Are you game?

by | Apr 12, 2021 | Training | 0 comments

The application of game mechanics can be seen almost everywhere these days. From earning hotel points and frequent flyer miles to playing the Monopoly game at McDonalds. But while this type of engagement technique continues to get lots of attention, it’s actually been around for a long time. Some of you may remember back when you could collect UPC symbols from cereal boxes and redeem them for toys, t-shirts or other prizes. It applied game mechanics to a non-game context—eating cereal. This technique, known as gamification, is making impressive headway in the world of training, employee engagement and more.

My kids have grown up playing games like the Nintendo DS, Wii and various apps. Digitized games have become part of growing up. And even those of us who didn’t grow up with digital games, we’ve likely played them as adults. So it makes sense to use something so familiar to so many in order to encourage positive change.

According to the State of the American Workplace study by Gallup in 2013, seven in 10 American workers are not engaged or are actively disengaged in their jobs, emotionally disconnected from their workplaces and are less likely to be productive. Considering those dire numbers, it’s obvious there is a need of techniques that will engage and motivate people on the job

We’ve used gamification to help clients engage their dealer or distributor networks and seen participation increase compared to non-gamified programs. The purpose of gamification is to make doing something or learning something fun, even exciting. Whether it’s a spirit of competition, wanting to earn virtual badges, conquer levels, earn virtual prizes or anything in between, gamification provides many different forms of motivation that can increase the engagement with a training program and contribute to knowledge retention.

Gamification, however, can do more than engage a workforce. It can also help solve real-world challenges, like staying fit. NikeFuel allows you to track your activities and monitor how you’re doing compared to a week, month or year ago. In essence, you have a clear visual map of your progress. It also has a competition element where you to see friends’ progress, and it provides positive feedback and allows you to earn points for awards, trophies and surprises based on how much you do. It’s turned fitness into a game, providing extra motivation to be active.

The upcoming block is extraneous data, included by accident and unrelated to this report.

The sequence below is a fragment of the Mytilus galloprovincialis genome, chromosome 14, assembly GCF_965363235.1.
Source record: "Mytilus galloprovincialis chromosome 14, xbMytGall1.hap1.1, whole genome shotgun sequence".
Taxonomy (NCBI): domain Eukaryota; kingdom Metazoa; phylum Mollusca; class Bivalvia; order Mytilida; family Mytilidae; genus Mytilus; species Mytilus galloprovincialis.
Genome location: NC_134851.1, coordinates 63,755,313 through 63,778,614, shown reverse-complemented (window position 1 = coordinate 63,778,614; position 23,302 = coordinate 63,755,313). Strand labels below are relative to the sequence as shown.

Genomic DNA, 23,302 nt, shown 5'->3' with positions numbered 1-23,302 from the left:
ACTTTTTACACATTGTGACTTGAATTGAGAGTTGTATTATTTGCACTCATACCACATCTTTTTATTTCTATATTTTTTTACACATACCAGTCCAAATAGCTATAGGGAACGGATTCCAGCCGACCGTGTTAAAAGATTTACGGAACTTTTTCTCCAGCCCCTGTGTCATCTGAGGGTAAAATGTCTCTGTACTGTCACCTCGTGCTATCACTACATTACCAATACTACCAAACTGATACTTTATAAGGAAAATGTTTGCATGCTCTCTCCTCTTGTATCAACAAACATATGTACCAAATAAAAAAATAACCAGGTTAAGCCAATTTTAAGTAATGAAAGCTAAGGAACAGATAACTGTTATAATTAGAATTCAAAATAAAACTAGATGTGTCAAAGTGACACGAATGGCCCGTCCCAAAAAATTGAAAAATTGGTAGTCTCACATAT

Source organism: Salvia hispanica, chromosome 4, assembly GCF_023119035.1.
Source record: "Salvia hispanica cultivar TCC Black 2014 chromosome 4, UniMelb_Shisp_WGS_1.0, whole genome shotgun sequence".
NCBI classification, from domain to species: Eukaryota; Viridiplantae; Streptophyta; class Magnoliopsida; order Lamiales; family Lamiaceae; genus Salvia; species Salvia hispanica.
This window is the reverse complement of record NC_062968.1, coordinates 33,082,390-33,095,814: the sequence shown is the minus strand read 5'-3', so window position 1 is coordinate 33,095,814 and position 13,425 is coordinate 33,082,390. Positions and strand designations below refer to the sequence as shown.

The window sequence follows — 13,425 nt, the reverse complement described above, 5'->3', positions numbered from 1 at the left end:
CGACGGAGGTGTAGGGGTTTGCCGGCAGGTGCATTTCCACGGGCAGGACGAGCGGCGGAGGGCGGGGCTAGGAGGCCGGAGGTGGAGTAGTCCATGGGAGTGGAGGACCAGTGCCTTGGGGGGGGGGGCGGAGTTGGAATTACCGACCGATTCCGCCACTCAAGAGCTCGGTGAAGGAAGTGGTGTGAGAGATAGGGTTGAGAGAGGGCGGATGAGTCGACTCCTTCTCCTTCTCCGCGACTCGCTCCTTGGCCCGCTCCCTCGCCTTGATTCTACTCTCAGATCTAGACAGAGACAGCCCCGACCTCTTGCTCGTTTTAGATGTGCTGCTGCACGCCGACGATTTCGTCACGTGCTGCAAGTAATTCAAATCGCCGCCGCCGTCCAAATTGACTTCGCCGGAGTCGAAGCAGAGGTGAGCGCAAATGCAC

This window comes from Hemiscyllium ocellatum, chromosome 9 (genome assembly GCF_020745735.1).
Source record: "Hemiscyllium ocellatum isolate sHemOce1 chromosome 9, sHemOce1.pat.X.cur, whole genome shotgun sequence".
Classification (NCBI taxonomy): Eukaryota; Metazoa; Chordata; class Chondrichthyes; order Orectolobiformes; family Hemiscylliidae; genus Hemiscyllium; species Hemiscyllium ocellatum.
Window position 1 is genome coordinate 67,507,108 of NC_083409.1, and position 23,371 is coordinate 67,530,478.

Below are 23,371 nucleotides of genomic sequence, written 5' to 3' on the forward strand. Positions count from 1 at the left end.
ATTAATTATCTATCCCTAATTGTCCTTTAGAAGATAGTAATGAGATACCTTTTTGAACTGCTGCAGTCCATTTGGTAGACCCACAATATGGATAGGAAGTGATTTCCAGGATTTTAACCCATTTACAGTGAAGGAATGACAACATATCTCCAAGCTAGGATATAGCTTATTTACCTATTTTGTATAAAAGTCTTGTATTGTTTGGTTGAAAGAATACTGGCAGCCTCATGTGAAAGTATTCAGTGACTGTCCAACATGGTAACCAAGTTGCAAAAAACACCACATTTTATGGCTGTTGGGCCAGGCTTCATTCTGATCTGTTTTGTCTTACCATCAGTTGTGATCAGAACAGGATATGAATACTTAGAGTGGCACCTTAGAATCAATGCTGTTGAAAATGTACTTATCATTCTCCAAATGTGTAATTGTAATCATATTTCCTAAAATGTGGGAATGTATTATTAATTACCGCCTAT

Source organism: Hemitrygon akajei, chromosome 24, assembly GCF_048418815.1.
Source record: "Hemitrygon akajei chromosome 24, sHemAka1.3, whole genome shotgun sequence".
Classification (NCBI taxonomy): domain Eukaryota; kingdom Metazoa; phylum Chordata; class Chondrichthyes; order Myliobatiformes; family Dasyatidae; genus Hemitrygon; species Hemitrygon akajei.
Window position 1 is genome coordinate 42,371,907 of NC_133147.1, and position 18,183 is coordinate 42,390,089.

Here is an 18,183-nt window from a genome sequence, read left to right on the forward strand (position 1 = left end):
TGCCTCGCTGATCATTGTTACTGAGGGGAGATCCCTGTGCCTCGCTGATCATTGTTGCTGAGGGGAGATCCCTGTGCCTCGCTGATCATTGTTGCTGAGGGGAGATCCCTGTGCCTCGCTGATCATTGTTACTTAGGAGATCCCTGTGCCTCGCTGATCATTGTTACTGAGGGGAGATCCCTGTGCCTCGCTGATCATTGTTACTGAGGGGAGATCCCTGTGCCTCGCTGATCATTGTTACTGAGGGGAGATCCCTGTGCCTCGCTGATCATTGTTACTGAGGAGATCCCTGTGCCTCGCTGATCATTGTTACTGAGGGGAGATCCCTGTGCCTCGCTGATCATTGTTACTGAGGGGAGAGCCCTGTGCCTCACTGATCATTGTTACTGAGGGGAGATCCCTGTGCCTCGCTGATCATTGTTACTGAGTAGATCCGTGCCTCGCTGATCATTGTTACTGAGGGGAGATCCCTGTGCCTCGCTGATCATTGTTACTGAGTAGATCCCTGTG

You can also see gamification in the automotive industry. Volkswagen created the SmileDrive app that scores drivers on the number of miles driven, how many Volkswagen vehicles you pass, taking a road trip and more. You can earn virtual stickers for various milestones and use Smilecast to log your trip, and post photos and messages from the road. The SmileDrive app combines gamification with a social element that lets users share their adventures on the road.

Ford developed the MyFordMobile app for its Focus Electric that tracks how many gallons of gas you’ve saved, CO2saved, efficiency and more. Additionally it provides local as well as national rankings for the highest average driving score. It’s a great example of motivating customers to use a product to its full potential as well as engage them with the brand and other owners.

There’s even a gamification initiative for home utilities called the Green Button, which calls for a common, customer-friendly format for storing and sharing energy usage information. Green Button-compliant utilities provide web portals where customers can download their personal usage data and compare their usage to others, in essence creating a competitive environment that compels you to lower your energy usage.

Another industry in which gamification has great potential is education. In fact, variations of game mechanics entered the education industry back in the 1980s with games like Carmen Sandiego that encouraged students’ interest in geography, world cultures, astronomy and history. Whether you call it gamification or edutainment, both have the same goal in mind: to motivate students to learn beyond the traditional classroom. According to the Education Arcade at MIT, actions regularly demonstrated by gamers, such as attention to detail, problem solving and persistence, would ideally be demonstrated in schools.

With the success gamification has had in different industries around the world, it’s not surprising to see that it’s also being used to help address some of life’s greatest challenges like hunger, poverty and disease. For example, the computer game Foldit allows gamers to contribute to scientific research by virtually folding proteins. According to the makers of Foldit, the more scientists know about the different ways certain proteins can be folded, the better they can design new proteins to combat disease-related proteins and cure diseases.

It’s projected that by 2016 businesses will spend $2.8 billion on gamification, a huge jump from the $100 million that was spent in 2010. When you consider that as a planet, we spend three billion hours a week playing video and computer games, it makes sense to incorporate game elements into areas of our lives where motivation and engagement are needed most. Gamification is an exciting tool and it will be even more exciting to see the effect it will have on our future.

My Entrepreneurial Confession:  I’m not a big gamer, but those games that I have played definitely draw you in and make you want to play over and over again. I’ve seen gamification work in business and I can see its potential in changing our world on a much greater scale than it already has.

Looking a training solution that will educate and inspire your team? Whether you need a virtual, in-person or blended solution, our instructional design experts apply the latest adult learning principles and technologies to make your training program a resounding success. Contact us today.